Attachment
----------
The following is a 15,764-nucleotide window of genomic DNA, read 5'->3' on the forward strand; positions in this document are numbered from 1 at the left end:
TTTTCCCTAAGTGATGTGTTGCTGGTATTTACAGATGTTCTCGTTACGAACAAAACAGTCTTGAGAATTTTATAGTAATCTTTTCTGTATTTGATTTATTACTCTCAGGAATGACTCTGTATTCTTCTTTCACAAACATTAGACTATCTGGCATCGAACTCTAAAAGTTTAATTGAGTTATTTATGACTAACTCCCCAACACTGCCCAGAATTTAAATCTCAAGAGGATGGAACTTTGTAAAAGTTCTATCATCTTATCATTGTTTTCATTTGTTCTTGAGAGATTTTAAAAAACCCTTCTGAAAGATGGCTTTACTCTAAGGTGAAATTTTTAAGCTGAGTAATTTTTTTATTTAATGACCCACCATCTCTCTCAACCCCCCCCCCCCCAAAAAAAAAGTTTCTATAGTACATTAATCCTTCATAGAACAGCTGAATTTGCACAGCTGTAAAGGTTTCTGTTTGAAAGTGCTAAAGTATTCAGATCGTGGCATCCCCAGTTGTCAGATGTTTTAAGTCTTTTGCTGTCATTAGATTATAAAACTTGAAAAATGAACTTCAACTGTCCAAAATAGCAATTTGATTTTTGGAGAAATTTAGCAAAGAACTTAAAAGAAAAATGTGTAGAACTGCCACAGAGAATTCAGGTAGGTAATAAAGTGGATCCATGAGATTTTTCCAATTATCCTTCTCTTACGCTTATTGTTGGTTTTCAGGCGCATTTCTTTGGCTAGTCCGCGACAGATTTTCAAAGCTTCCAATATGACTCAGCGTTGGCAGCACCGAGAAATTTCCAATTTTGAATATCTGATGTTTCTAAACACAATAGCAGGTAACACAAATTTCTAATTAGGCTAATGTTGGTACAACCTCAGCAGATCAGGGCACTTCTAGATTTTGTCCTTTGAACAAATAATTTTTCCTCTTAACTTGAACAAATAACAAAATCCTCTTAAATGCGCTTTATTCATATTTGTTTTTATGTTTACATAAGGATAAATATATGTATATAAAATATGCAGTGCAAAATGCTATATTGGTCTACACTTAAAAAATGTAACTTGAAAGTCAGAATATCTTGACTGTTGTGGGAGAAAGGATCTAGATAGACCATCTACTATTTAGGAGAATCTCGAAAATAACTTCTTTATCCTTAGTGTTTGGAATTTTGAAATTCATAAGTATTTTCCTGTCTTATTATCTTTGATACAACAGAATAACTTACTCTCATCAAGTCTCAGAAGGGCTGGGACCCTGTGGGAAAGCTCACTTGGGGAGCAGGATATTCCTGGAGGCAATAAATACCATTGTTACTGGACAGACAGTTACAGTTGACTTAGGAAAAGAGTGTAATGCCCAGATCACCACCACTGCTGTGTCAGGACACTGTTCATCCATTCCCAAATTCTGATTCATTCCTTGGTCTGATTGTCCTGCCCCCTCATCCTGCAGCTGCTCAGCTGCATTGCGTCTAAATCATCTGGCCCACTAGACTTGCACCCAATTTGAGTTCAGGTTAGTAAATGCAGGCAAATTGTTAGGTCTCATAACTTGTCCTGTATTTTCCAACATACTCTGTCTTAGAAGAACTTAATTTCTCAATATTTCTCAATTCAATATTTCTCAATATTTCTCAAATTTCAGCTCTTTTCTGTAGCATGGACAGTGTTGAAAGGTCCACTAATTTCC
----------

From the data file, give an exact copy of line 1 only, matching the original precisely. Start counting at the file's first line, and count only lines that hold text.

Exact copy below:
The following is a 15,764-nucleotide window of genomic DNA, read 5'->3' on the forward strand; positions in this document are numbered from 1 at the left end: